“File:Glycogen Spacefilling Model.jpg.” Wikipedia, the Free Encyclopedia, March 21, 2012.
“File:Glycogen Structure.svg.” Wikipedia, the Free Encyclopedia. Accessed August 4, 2016.
“File:Oleic-Acid-3D-Ball-&-Stick.png - Wikimedia Commons.” Accessed August 4, 2016.
“File:Sucrose-3D-Balls.png - Wikimedia Commons.” Accessed August 4, 2016.
“File:Testosteron.svg.” Wikipedia, the Free Encyclopedia. Accessed August 4, 2016.
“File:Trimyristin-3D-vdW.png - Wikimedia Commons.” Accessed August 4, 2016.
Jonathunder. English: A Pat of Butter, Served on a Leaf, with a Butter Knife and Bread, January 15, 2011. Own work.
Jynto. Ball-and-Stick Model of the α-Linolenic Acid Molecule, an Unsaturated Fatty Acid., June 9, 2011. Own work This chemical image was created with Discovery Studio Visualizer.
LHcheM. English: Sample of Urea in the Form of Granules, March 12, 2012. Own work.
Mills, Ben. Ball-and-Stick Model of the Water Molecule, H2O., April 29, 2008. Own work.
Mills, Jynto and Ben. Ball-and-Stick Model of the Palmitic Acid Molecule (also Known as Hexadecanoic Acid), a Saturated Fatty Acid with 16 Carbon Atoms., August 1, 2010. Derived from File:Caproic-acid-3D-balls.png.
———. Ball and Stick Model of the Urea Molecule., November 9, 2009. Derived from File:Acetamide-3D-balls.png.

Lipids | Fats, Steroids, and Phospholipids | Biological Molecules Simplified #4

Learn about all the macromolecules and more at

Lipids are more then just fats! And Fats are more then just the excess weight we gain as we make poor diet choices. Ironically steroids are also a lipid, and they make people buff...

Image Credit: OpenStax Biology

Thanks for stopping by, this is 2 Minute Classroom and today we are talking about lipids. If you’ve learned about lipids before, you probably associate them with fats, and while fats are a lipid, so are waxes, oils, steroids and phospholipids.

Lipids are macromolecules made up of long hydrocarbon chains, thus named because they are made up exclusively of hydrogen and carbon. These long hydrocarbon chains give lipids their non-polar property, which means they are not soluble in water. This is why oil separates out from water when mixed.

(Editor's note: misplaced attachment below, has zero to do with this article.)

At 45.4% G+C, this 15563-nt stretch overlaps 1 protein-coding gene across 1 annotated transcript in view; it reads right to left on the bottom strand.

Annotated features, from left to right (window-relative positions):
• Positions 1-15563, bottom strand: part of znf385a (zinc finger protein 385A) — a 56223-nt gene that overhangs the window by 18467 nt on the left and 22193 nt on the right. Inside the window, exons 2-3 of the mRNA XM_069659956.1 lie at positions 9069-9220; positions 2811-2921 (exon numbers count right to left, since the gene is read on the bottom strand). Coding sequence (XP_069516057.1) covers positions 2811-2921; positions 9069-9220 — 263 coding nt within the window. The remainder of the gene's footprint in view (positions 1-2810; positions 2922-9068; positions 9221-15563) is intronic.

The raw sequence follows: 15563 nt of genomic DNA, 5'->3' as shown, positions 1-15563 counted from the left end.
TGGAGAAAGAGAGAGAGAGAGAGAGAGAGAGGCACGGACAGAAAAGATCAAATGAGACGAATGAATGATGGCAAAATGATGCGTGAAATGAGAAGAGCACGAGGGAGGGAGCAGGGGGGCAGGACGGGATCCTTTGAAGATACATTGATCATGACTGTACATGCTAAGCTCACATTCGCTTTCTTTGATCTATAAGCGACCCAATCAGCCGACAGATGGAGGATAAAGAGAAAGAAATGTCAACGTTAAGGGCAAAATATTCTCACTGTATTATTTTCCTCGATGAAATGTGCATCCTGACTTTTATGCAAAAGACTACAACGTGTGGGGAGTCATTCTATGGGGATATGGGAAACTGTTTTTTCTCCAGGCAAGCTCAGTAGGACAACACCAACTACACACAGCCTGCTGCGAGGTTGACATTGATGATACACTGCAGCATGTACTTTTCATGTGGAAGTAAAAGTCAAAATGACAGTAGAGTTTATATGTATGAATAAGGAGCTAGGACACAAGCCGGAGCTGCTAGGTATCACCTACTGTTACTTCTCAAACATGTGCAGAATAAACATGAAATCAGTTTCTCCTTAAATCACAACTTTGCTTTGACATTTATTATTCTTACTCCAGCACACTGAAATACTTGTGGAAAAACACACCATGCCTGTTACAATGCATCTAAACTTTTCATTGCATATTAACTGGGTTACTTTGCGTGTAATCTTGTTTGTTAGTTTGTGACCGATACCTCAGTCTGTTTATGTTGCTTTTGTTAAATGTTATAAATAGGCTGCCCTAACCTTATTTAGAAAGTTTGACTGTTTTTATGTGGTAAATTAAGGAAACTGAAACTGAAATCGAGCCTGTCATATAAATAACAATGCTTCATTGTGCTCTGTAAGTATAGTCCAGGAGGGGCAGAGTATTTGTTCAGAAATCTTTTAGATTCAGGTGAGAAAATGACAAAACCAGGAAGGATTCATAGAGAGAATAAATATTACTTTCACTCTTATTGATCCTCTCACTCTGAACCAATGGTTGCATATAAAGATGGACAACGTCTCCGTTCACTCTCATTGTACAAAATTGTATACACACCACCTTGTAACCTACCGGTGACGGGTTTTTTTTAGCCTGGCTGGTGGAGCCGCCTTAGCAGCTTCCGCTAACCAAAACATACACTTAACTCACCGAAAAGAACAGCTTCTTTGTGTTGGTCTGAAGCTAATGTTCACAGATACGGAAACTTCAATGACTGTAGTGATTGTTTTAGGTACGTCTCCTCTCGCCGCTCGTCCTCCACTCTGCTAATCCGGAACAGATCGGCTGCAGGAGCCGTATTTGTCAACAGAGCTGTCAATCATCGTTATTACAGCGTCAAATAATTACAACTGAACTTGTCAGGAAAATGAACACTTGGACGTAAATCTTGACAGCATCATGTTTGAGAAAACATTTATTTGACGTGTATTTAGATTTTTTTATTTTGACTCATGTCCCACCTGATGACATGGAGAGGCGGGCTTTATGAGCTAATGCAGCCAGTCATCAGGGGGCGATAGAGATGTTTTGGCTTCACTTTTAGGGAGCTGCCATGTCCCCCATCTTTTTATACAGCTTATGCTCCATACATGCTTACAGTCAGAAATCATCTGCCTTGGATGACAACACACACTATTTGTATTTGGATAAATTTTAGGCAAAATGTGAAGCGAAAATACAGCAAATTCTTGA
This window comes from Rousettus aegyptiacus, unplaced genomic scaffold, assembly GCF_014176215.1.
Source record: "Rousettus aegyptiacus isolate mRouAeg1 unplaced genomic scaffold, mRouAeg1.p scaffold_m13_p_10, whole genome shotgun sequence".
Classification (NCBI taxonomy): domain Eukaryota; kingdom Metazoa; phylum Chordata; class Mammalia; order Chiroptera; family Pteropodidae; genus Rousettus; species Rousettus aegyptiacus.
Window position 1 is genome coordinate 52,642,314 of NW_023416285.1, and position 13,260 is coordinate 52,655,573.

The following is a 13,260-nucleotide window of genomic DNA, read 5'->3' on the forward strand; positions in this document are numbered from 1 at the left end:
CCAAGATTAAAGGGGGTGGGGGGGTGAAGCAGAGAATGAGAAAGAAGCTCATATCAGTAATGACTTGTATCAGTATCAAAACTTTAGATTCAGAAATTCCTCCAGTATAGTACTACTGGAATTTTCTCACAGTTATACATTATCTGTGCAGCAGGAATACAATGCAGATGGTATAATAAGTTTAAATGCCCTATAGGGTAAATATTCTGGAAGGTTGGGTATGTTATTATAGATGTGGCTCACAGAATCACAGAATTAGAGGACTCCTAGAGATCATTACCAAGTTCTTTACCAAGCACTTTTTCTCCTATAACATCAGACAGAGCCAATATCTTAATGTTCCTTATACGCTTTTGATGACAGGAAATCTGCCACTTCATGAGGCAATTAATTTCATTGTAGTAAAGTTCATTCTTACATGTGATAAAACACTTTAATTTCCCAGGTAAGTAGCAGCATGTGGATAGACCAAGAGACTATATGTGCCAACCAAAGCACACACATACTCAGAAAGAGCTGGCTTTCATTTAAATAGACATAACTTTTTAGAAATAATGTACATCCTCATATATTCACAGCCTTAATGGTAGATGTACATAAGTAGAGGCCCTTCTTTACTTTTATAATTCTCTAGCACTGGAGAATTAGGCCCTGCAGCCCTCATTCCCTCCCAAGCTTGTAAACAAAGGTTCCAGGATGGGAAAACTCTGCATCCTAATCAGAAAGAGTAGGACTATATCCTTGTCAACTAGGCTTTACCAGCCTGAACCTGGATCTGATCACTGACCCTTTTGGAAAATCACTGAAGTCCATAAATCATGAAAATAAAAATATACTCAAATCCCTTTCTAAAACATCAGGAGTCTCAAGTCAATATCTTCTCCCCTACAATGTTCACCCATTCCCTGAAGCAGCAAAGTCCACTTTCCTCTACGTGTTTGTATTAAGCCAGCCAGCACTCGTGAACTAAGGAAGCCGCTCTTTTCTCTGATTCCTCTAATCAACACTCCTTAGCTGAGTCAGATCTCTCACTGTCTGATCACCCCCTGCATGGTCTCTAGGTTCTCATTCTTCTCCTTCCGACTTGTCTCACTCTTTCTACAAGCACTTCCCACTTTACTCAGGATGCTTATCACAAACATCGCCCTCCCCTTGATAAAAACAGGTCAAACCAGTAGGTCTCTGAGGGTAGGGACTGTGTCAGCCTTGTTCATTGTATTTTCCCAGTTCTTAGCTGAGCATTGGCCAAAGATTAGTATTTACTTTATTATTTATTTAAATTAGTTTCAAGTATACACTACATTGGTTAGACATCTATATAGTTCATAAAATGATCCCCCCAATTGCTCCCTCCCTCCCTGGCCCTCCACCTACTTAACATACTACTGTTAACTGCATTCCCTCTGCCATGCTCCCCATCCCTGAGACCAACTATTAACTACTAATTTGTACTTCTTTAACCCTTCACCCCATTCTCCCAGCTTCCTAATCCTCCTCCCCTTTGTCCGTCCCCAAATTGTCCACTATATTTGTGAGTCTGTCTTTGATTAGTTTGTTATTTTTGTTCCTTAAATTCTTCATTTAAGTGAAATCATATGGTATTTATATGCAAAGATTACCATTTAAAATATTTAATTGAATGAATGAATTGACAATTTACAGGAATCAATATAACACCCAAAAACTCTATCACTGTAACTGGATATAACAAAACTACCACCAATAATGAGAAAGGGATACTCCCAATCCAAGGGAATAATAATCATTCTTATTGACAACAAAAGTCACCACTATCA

One of the most common components of certain lipids is the fatty acid. Three fatty acids come together with glycerol to form a larger molecule called a triglycerol or triglyceride. Triglycerides have various functions in the body, but a primary one is energy storage as fat or adipose.

Fatty acids also include saturated and unsaturated fats, trans fats, and the omega fatty acids, but we won’t go into their detailed differences in this video.

Another molecule that incorporates the fatty acid chain is the phospholipid, most famous for its formation of the phospholipid bilayer which protects a cell from outside intrusion. Phospholipids contain two non-polar fatty acid tails bound to a polar phosphoglycerol head. This is why they form a bilayer, because the nonpolar tails are attracted to each other and the heads are attracted to water solutions in and out of the cell. At some point I’ll make a video discussing just how awesome this cell membrane is.

Let’s talk about steroids next. And yes, this includes these type of steroids, but that is not the focus of this video. Steroids are hydrophobic and not water soluble like the other lipids, but they do not contain fatty acids. Instead, they have four cyclic rings linked together. This basic structure is then added to to give us common steroids like cholesterol and cortisol. Steroids have many functions throughout the body, including the presence of hormone steroids like progesterone and testosterone, both formed from cholesterol.

Finally, lets not forget about waxes. Waxes have a variety of unique structures, and are found in the feathers of some birds and leaf structures of many plants. This is why water beads up or runs off certain plants.